My beliefs have been influenced by a Book called Genesis and the Big Bang written by Dr. Gerald Shroeder. In it he says,

    "A billion cosmic clocks were (and still are) ticking, each at its own, locally correct rate. Universally, they all started at the Big Bang and, at the very same instant, reached the moment when Adam appeared. But the absolute local t ...[text shortened]... . This will always be the case so long as the universe follows the laws of nature."
    What a charlatan...
    You can bend whatever you want to fit what suits you... that's what that Dr. GS did.
    It's good science fiction, though.

    Don't take any Big Bang for granted. It's a lousy theory. But it's incredible how so many try to validate their beliefs by trying to adapt them to science. But in doing so they are bending both their beliefs and science itself.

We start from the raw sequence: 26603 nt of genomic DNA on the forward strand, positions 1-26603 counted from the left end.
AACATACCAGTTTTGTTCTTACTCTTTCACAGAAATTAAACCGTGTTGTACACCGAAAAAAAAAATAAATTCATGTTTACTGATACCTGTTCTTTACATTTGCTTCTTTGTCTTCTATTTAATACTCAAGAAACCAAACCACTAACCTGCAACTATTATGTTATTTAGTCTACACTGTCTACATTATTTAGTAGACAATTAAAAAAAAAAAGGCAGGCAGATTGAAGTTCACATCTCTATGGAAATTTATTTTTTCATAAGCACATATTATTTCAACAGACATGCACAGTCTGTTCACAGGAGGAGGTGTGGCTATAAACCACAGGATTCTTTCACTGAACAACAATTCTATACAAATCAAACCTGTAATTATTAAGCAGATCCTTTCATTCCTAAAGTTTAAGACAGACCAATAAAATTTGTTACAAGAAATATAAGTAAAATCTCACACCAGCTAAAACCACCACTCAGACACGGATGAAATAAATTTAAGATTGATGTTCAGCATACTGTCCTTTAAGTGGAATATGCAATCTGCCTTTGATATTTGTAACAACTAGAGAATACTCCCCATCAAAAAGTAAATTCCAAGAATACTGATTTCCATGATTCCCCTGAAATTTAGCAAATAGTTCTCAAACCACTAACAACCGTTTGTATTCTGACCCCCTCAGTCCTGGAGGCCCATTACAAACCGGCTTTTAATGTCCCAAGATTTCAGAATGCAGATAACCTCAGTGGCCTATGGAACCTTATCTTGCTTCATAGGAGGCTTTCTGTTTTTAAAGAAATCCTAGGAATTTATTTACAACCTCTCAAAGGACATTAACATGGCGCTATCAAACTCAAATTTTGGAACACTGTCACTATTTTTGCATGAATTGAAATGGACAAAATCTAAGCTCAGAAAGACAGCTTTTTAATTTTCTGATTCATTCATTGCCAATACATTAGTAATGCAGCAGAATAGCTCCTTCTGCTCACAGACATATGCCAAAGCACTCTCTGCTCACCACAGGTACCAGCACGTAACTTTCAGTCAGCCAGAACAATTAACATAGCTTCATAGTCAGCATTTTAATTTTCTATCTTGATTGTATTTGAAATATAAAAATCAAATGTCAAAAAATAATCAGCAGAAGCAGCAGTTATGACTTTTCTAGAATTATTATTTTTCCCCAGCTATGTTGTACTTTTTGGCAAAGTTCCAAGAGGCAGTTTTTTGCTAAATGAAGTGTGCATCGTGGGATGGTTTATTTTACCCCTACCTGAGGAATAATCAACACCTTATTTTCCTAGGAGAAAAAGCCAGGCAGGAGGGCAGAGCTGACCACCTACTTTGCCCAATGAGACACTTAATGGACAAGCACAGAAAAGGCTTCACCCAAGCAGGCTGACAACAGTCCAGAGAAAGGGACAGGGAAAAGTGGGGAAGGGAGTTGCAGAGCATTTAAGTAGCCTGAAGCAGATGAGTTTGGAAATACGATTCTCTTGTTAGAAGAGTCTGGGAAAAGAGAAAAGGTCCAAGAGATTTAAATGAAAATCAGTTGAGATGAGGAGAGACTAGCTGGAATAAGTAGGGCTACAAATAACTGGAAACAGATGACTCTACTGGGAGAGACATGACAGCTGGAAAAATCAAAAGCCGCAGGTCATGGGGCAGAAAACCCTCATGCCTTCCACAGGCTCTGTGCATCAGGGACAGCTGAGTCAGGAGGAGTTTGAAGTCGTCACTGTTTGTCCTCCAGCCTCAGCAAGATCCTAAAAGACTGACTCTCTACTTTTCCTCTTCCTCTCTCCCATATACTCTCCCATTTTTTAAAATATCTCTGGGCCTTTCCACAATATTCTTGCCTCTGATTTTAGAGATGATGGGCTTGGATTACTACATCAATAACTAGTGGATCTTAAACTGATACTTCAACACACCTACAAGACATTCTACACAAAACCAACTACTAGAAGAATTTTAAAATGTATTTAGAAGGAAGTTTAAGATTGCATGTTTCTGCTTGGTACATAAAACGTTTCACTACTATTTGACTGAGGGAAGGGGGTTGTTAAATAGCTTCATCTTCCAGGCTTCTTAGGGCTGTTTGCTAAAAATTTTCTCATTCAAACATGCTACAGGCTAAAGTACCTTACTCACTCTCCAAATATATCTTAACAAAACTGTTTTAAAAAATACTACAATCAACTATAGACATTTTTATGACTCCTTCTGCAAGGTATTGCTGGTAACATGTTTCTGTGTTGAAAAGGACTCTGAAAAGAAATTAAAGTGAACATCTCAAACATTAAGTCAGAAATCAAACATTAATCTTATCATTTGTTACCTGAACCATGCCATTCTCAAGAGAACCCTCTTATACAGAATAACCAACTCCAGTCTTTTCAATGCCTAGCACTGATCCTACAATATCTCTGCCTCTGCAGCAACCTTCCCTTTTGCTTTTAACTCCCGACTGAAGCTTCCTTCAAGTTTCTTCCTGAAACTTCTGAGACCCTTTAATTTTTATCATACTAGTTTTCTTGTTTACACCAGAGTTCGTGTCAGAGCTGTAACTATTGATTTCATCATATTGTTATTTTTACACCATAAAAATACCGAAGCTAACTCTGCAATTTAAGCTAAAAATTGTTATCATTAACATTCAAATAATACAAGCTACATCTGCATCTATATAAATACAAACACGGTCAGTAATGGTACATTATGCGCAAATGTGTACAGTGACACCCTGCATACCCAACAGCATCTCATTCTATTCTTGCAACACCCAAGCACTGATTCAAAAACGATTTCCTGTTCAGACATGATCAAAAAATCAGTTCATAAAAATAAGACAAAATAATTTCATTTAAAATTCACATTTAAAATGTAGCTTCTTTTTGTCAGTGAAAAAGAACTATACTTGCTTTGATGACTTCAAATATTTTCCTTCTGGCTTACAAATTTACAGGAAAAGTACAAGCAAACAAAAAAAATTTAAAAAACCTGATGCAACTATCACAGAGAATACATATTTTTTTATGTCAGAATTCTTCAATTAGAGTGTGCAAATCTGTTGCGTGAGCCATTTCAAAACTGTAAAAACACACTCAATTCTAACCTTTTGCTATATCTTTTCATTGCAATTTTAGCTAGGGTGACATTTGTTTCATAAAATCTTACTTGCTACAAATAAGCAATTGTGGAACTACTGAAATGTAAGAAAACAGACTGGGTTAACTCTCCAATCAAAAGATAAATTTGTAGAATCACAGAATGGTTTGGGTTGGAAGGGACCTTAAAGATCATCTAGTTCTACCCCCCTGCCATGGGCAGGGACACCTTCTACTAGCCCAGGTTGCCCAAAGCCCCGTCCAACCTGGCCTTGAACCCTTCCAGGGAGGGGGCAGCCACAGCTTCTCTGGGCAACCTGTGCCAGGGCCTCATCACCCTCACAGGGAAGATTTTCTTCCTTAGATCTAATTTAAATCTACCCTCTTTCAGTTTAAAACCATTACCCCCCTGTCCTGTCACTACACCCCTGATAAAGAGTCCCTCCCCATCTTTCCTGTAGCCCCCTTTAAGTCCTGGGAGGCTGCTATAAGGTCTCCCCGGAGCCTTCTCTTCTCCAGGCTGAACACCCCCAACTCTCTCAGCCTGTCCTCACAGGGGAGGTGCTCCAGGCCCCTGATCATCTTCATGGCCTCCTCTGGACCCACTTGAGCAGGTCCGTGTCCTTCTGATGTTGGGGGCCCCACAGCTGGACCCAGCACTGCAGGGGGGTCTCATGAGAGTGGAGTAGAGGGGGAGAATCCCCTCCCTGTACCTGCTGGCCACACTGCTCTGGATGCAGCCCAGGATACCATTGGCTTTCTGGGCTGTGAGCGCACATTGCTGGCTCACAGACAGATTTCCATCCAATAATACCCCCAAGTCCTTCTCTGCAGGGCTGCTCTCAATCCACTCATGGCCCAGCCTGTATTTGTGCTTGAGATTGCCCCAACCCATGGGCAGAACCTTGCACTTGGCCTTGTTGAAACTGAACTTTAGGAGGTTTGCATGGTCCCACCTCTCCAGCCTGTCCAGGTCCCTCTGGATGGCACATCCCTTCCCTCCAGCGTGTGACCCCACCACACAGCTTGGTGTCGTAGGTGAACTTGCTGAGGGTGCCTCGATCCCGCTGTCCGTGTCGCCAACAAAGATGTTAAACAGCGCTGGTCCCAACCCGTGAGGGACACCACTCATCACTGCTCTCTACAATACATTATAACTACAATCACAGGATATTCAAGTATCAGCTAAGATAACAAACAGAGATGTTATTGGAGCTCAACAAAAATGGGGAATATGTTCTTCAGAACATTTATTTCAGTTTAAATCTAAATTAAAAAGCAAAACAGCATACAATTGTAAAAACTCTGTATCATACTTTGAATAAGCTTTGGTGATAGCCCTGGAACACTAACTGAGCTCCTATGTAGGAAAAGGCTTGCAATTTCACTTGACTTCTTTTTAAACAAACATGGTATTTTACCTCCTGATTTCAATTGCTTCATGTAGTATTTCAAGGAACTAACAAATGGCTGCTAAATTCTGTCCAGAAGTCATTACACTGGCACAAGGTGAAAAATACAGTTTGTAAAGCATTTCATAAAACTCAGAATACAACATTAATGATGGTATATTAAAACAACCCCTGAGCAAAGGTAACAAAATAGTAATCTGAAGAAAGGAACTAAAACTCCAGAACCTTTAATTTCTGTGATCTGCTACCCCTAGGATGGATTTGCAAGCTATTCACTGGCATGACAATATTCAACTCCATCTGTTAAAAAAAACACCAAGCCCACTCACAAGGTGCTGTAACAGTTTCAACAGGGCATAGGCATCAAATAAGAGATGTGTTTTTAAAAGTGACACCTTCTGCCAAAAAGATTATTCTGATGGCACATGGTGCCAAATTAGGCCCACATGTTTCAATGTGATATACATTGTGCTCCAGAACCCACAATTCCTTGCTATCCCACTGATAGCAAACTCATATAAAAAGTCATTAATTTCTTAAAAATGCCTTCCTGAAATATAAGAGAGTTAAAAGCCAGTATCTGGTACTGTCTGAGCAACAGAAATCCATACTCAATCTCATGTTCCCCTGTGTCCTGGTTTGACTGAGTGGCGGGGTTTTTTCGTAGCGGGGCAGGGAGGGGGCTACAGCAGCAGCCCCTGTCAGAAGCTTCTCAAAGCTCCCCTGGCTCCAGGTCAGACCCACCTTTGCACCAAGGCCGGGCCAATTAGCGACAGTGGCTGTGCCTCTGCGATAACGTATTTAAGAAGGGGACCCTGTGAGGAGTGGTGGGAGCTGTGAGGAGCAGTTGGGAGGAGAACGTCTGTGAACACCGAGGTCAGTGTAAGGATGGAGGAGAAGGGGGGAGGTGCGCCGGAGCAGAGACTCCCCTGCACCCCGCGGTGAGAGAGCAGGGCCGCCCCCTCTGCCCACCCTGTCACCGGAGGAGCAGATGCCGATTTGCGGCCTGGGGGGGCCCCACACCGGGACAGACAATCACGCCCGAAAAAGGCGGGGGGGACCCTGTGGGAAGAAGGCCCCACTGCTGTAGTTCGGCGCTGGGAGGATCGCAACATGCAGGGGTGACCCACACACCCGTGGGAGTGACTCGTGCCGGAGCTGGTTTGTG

To the common people, it sounds great "science and religion complement each other", they shout.

    But what science really does is to say religion is wrong and doesn't make sense. Now you can deny science, or religion. Your choice. They are not compatible.
  15. Standard memberMexico
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    11 Feb '08 03:07
    Originally posted by whodey
    My beliefs have been influenced by a Book called Genesis and the Big Bang written by Dr. Gerald Shroeder. In it he says,

    "A billion cosmic clocks were (and still are) ticking, each at its own, locally correct rate. ... [Shortened]
    Thats many things but it ain't science........ If you have belief keep it, but stop trying to justify it by using the bits of science that suit it.....

    I hate when people take theories and quotes of great men, pull them out of context and use them to prove the unprovable